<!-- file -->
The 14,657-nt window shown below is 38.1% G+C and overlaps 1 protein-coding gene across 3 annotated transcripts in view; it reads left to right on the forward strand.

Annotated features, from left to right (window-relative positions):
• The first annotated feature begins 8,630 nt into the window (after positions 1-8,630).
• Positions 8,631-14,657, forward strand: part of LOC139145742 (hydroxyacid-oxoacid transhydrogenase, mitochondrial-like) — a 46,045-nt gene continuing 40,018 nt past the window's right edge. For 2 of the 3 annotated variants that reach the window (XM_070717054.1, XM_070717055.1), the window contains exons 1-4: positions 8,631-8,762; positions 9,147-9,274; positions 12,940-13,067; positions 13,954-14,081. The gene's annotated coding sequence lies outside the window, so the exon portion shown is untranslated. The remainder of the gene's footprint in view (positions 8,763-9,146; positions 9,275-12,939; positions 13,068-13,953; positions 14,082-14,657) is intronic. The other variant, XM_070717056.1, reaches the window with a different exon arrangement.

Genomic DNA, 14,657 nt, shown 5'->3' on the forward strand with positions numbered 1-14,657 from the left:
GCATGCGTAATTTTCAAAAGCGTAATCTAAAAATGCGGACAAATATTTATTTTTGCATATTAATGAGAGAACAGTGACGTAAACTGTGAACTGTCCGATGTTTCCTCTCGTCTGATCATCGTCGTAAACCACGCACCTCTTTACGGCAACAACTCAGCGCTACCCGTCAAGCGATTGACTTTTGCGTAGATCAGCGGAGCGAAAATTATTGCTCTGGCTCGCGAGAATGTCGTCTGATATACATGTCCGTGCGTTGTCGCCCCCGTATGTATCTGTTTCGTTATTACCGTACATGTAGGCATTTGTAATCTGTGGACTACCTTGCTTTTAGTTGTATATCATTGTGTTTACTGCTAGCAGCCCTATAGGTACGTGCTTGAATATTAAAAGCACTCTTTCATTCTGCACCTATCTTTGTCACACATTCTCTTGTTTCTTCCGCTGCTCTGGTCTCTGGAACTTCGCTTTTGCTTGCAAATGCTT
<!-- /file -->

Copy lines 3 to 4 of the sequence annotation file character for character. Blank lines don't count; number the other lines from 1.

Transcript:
• The first annotated feature begins 8,630 nt into the window (after positions 1-8,630).
• Positions 8,631-14,657, forward strand: part of LOC139145742 (hydroxyacid-oxoacid transhydrogenase, mitochondrial-like) — a 46,045-nt gene continuing 40,018 nt past the window's right edge. For 2 of the 3 annotated variants that reach the window (XM_070717054.1, XM_070717055.1), the window contains exons 1-4: positions 8,631-8,762; positions 9,147-9,274; positions 12,940-13,067; positions 13,954-14,081. The gene's annotated coding sequence lies outside the window, so the exon portion shown is untranslated. The remainder of the gene's footprint in view (positions 8,763-9,146; positions 9,275-12,939; positions 13,068-13,953; positions 14,082-14,657) is intronic. The other variant, XM_070717056.1, reaches the window with a different exon arrangement.